Thank you for reading this email. I thought you would like to know what was being taught at Moody Bible Institute, considering Moody is considered to be one of the top colleges for Christian education. There is one professor, however, that did believe that divorce was allowed under certain circumstances.
I am not surprised you were triggered!
In you email you mentioned:
… That pastor stated that people filing for divorce did not mean that God would recognize the divorce. He then said that remarrying would be to commit adultery. However, I figured following his logic that divorce is not recognized by God, then remarrying would be polygamy, not adultery, wouldn’t it? Therefore, why would God include passages in the Bible about divorce if divorce is not a thing in God’s mind if God does not recognize divorce for any reason?
You are quite right in your thinking here. If divorce did not ‘work’ (did not actually end the marriage) any future marriage by either party would be polygamy (for the man) or polyandry (for the woman). And of course God includes passages in the Bible that refer to divorce as having ENDED a marriage. E.N.D.E.D.
Have you and your mother read my book? http://notunderbondage.com/ It exposes and nails into the coffin almost all the wrong doctrines about divorce. But I chose not to rebut the betrothal view in my book, because so many people had ably rebutted it before me!
I did, however, touch on the ‘indissolubility’ argument which is close bedfellows with the betrothal view. Here is some of what I said:
The total indissolubility argument is manifestly absurd.
Consider the following proposition.
God’s design for marriage is that it be a lifelong commitment. Therefore, even if one of the parties persistently and grievously hurts the other party so the covenant is broken beyond repair, the marriage still exists in the sight of God.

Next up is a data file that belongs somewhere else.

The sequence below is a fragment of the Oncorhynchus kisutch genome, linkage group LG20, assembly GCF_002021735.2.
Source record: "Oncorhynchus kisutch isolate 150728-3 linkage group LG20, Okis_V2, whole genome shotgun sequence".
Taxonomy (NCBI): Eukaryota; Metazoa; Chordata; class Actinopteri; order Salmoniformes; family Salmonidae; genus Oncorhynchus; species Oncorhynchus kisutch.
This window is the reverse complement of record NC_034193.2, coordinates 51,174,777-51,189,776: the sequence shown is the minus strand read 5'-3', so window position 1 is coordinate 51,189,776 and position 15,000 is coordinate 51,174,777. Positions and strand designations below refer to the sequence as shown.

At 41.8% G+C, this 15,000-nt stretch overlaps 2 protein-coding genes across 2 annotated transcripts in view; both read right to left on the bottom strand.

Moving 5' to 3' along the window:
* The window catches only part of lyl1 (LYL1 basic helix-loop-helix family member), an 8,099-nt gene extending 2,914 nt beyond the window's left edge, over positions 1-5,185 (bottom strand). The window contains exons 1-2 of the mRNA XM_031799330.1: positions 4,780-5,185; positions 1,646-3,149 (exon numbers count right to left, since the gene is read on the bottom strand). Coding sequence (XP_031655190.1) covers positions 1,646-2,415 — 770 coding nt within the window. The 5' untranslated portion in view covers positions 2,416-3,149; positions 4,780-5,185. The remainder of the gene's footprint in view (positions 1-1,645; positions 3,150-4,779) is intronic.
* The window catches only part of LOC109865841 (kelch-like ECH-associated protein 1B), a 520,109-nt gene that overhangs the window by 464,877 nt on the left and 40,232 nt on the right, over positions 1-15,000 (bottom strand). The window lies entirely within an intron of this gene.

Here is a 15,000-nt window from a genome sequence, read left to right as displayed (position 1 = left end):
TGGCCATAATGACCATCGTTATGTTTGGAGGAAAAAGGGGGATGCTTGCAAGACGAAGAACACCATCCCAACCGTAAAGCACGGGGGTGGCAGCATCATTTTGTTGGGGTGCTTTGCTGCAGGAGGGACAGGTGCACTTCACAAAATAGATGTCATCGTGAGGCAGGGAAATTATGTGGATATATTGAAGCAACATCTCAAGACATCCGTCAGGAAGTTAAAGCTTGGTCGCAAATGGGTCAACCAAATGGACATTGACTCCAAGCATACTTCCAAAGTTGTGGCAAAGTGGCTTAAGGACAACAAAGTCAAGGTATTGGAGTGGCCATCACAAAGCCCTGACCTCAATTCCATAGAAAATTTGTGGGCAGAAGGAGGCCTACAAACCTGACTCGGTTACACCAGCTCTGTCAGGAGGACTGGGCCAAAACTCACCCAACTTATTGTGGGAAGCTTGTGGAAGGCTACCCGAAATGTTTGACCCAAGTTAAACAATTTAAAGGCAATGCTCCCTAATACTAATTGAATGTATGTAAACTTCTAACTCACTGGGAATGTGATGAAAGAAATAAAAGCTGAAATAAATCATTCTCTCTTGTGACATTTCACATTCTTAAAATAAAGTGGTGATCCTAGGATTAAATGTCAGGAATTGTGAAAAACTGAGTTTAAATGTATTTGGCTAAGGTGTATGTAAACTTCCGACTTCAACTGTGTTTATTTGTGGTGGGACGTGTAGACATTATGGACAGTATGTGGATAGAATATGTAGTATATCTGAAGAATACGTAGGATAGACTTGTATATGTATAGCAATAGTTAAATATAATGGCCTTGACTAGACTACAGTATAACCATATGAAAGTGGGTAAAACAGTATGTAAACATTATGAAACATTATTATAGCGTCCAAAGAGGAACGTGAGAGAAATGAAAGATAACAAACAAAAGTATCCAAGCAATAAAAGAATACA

This argument is as nonsensical as to say: “God’s design for Adam and Eve was for them to live eternally in the Garden of Eden, in unfettered communion with him and without shame. Even though Adam and Eve broke God’s law and rebelled against him, they still live in the Garden in God’s sight.” This is absurd. God recognized the reality that Adam and Eve had sinned. He gave legal remedies for that sin: Jesus’ death upon the cross (the spiritual remedy) and the sword of the state to punish and restrain sinners (the temporal remedy). God recognizes reality when a sinning spouse has utterly broken the covenant of marriage. He permits a legal remedy for the betrayal of the covenant — that remedy is divorce with full freedom to remarry.
(p. 59, Not Under Bondage)
The betrothal view is the one argued in Jesus and Divorce (1985) by Gordon Wenham and William Heth. Many people who have been persuaded by that book, but most of them are not aware that William Heth later changed his mind. Twice.
The student responds:
One part of that whole presentation that still gets me is that we were told that the pastor wanted us to think for ourselves, but he never presented any of the other views. If he wanted us to decide for ourselves, why would he not tell us what the other options are? Also, he kept repeating that the Bible stated that God did not allow divorce for any reason, which now that I think about it implies that all of the other views are wrong because they are contradicting the Bible according to him.
My mom and I have not read your book, although she has read your article summarizing the book. She said that the article was the first that stuck with her and really provided clarity. Thank you for the work you do! I’m just astounded again that pastors would push this view at Moody, and then not give any of the other views! I did read your review on Jesus and Divorce. I just wonder how many people have read that book and suffered because of it.
Also, even though the pastor stated that the betrothal view was a minority view, so far from our family’s interaction with our church back home and just the general unwritten rule of how churches handle domestic abuse, it makes me think that “God hates divorce” is a very popular view.
Another thought I had: Why is it that the people who push the view that divorce is wrong in any context, are people who are in a solid (or so it would seem) marriage and unlikely to get divorced any time soon? I would think that if you are going to have people comment on divorce, then people who have gone through it should be the ones talking about divorce, not those who have stood on the sidelines, unaffected.
Barbara Roberts’ one star review of Jesus and Divorce (2010) (the edition in which Gordon Wenham is named as the sole author)
(This is probably the better of my two reviews)